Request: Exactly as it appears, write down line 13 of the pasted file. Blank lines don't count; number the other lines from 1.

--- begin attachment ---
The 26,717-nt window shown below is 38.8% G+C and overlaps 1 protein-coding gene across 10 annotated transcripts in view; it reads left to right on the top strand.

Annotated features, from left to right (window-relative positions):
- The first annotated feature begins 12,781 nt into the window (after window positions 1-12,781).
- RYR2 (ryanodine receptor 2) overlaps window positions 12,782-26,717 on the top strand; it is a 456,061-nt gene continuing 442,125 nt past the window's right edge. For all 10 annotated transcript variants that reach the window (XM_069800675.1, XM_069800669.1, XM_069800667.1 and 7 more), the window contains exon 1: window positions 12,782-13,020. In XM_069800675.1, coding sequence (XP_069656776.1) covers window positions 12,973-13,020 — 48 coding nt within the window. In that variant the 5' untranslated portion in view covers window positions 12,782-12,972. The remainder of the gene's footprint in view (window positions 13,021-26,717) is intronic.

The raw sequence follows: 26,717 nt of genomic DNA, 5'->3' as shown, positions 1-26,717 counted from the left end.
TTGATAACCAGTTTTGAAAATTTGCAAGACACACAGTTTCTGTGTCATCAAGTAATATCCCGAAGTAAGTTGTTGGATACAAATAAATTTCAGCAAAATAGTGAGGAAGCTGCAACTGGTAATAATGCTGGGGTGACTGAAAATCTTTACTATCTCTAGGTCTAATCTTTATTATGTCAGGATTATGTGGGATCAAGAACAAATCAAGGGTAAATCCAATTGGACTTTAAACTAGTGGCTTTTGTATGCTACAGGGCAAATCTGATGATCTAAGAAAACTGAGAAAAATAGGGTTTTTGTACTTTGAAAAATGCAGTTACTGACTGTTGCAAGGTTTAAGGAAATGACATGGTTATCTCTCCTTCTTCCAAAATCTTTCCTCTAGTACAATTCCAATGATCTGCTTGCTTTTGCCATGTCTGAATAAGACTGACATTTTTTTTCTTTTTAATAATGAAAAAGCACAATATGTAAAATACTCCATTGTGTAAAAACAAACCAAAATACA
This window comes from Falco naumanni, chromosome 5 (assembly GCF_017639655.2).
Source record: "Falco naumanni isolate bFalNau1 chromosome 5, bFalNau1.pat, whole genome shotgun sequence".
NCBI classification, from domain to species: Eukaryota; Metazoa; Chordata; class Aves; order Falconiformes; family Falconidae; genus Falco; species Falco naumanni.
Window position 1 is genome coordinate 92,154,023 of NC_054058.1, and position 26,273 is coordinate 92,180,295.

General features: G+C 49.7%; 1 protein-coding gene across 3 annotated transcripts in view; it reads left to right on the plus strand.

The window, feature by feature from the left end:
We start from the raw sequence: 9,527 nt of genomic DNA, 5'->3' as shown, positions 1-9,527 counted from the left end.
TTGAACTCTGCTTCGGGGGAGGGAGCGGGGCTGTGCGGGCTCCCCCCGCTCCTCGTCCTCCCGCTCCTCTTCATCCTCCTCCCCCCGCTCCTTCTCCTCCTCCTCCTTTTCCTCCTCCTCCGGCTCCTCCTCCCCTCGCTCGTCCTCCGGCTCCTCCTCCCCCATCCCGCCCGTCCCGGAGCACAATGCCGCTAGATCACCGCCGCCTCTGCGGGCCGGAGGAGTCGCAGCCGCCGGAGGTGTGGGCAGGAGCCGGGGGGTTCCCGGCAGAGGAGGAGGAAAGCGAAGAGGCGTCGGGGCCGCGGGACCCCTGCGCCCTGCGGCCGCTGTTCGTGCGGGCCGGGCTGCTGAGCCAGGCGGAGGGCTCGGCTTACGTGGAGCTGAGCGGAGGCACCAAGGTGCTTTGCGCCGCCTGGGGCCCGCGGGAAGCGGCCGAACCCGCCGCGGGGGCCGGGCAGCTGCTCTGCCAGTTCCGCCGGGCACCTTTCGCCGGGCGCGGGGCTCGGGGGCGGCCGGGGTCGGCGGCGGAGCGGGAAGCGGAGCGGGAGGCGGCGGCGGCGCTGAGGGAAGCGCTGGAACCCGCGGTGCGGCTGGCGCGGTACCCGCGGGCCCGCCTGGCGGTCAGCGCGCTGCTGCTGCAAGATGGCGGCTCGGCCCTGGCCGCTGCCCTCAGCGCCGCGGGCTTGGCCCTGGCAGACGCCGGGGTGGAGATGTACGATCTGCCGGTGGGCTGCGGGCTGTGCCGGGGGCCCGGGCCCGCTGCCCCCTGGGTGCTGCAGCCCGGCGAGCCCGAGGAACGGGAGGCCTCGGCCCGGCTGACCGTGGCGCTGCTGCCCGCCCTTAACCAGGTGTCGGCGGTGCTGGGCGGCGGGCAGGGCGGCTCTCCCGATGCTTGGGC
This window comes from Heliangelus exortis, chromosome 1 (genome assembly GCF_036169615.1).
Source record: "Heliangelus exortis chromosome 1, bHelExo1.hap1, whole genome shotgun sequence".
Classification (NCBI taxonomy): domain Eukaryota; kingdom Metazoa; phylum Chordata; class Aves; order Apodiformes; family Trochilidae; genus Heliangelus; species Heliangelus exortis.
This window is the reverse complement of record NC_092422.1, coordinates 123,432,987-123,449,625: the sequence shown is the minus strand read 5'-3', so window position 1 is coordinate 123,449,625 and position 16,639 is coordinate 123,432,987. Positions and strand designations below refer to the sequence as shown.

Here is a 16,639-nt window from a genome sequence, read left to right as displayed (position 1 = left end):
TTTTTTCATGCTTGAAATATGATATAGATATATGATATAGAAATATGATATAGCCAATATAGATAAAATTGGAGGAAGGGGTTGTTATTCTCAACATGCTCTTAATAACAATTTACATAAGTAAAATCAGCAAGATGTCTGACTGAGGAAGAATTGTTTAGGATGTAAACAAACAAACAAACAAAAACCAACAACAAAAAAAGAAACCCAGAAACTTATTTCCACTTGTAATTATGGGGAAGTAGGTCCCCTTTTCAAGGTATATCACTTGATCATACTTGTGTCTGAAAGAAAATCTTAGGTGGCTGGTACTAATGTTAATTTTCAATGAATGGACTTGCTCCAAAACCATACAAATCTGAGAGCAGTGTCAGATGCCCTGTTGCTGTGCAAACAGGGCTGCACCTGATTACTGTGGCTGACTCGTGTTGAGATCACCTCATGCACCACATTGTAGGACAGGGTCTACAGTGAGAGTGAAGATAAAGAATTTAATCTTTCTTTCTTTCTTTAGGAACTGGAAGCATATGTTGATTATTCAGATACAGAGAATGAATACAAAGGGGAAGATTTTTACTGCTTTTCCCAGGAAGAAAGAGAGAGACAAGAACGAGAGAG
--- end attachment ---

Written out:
We start from the raw sequence: 9,527 nt of genomic DNA, 5'->3' as shown, positions 1-9,527 counted from the left end.